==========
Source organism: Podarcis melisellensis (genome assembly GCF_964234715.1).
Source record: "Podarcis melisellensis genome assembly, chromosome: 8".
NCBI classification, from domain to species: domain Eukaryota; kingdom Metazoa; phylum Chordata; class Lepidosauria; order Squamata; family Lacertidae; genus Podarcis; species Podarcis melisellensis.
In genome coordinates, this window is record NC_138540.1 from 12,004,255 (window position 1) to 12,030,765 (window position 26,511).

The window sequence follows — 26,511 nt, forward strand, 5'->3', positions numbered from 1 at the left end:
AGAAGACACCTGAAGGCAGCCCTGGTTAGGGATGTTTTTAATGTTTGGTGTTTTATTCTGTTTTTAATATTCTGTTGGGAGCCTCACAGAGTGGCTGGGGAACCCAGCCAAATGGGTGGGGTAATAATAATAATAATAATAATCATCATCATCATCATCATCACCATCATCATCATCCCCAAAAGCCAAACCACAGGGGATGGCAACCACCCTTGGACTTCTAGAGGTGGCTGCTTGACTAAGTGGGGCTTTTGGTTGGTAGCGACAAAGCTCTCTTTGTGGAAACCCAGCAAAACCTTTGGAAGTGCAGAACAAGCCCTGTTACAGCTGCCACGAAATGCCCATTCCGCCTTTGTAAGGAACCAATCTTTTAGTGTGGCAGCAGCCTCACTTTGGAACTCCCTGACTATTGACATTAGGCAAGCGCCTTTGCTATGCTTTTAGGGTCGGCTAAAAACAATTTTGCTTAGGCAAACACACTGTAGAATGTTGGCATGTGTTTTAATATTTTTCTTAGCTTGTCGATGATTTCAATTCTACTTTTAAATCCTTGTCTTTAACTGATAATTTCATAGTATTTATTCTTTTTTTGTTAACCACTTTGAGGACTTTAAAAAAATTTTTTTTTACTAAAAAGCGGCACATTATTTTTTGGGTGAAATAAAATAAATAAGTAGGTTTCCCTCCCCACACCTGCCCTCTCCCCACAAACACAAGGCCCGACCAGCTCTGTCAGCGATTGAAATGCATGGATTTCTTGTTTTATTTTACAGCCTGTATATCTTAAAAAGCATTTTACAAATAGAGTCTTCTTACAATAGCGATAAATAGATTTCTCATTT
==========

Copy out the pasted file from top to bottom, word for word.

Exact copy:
Source organism: Podarcis melisellensis (genome assembly GCF_964234715.1).
Source record: "Podarcis melisellensis genome assembly, chromosome: 8".
NCBI classification, from domain to species: domain Eukaryota; kingdom Metazoa; phylum Chordata; class Lepidosauria; order Squamata; family Lacertidae; genus Podarcis; species Podarcis melisellensis.
In genome coordinates, this window is record NC_138540.1 from 12,004,255 (window position 1) to 12,030,765 (window position 26,511).

The window sequence follows — 26,511 nt, forward strand, 5'->3', positions numbered from 1 at the left end:
AGAAGACACCTGAAGGCAGCCCTGGTTAGGGATGTTTTTAATGTTTGGTGTTTTATTCTGTTTTTAATATTCTGTTGGGAGCCTCACAGAGTGGCTGGGGAACCCAGCCAAATGGGTGGGGTAATAATAATAATAATAATAATCATCATCATCATCATCATCACCATCATCATCATCCCCAAAAGCCAAACCACAGGGGATGGCAACCACCCTTGGACTTCTAGAGGTGGCTGCTTGACTAAGTGGGGCTTTTGGTTGGTAGCGACAAAGCTCTCTTTGTGGAAACCCAGCAAAACCTTTGGAAGTGCAGAACAAGCCCTGTTACAGCTGCCACGAAATGCCCATTCCGCCTTTGTAAGGAACCAATCTTTTAGTGTGGCAGCAGCCTCACTTTGGAACTCCCTGACTATTGACATTAGGCAAGCGCCTTTGCTATGCTTTTAGGGTCGGCTAAAAACAATTTTGCTTAGGCAAACACACTGTAGAATGTTGGCATGTGTTTTAATATTTTTCTTAGCTTGTCGATGATTTCAATTCTACTTTTAAATCCTTGTCTTTAACTGATAATTTCATAGTATTTATTCTTTTTTTGTTAACCACTTTGAGGACTTTAAAAAAATTTTTTTTTACTAAAAAGCGGCACATTATTTTTTGGGTGAAATAAAATAAATAAGTAGGTTTCCCTCCCCACACCTGCCCTCTCCCCACAAACACAAGGCCCGACCAGCTCTGTCAGCGATTGAAATGCATGGATTTCTTGTTTTATTTTACAGCCTGTATATCTTAAAAAGCATTTTACAAATAGAGTCTTCTTACAATAGCGATAAATAGATTTCTCATTT